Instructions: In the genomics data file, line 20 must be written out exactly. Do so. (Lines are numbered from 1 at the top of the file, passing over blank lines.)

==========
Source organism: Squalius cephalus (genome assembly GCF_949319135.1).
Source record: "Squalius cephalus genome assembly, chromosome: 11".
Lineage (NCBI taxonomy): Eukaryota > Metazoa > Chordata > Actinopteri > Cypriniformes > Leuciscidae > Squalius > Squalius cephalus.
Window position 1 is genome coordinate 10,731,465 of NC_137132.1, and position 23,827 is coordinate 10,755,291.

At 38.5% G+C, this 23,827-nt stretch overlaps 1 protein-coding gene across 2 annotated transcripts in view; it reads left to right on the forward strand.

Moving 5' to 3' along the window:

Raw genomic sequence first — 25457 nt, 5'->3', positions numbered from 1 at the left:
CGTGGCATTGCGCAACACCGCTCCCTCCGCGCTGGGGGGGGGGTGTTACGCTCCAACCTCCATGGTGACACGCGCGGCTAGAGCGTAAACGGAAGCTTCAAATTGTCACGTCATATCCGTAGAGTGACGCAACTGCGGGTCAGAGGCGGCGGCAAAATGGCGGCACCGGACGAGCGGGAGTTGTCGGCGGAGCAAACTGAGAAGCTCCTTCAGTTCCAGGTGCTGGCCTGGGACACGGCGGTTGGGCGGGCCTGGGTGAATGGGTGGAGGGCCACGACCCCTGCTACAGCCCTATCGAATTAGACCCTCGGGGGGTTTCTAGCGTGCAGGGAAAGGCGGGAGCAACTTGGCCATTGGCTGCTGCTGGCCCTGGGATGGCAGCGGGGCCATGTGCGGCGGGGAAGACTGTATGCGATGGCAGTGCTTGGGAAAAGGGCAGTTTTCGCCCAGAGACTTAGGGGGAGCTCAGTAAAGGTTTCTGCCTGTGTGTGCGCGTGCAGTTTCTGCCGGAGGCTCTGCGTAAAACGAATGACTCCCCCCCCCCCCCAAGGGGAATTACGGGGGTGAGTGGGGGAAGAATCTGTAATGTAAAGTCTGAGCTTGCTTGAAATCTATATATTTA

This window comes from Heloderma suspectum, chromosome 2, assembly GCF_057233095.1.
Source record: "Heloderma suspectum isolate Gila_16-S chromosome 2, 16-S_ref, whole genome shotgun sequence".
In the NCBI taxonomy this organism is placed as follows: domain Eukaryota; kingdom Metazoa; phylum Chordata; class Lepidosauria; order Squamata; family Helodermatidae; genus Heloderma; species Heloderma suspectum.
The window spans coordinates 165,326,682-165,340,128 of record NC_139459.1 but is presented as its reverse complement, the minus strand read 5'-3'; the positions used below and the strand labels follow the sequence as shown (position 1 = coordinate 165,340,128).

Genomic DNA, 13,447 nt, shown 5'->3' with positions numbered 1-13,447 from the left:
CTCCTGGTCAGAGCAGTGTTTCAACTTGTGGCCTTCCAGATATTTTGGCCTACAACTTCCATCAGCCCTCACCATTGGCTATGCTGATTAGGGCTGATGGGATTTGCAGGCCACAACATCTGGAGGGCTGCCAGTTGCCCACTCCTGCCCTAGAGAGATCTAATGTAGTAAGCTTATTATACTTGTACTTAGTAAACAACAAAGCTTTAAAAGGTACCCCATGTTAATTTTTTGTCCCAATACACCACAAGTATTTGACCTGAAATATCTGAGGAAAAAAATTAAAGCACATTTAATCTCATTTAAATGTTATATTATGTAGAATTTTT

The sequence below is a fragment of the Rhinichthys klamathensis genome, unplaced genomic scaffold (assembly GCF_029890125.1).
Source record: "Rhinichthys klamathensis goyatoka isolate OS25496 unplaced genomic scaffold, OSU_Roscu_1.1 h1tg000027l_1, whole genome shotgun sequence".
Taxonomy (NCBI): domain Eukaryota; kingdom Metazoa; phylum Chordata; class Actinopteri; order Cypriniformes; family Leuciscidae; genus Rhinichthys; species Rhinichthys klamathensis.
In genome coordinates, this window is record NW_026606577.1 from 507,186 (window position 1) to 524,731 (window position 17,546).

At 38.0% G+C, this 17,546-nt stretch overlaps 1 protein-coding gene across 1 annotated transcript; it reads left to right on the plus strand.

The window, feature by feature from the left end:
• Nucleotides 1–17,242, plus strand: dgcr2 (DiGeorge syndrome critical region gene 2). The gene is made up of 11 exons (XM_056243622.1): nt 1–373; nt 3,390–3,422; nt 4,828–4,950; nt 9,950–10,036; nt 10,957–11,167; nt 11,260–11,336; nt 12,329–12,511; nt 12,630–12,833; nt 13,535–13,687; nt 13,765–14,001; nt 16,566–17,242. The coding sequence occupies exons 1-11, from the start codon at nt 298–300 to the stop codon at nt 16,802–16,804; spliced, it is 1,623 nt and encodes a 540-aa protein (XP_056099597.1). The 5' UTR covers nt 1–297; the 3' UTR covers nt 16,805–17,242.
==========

The window, feature by feature from the left end: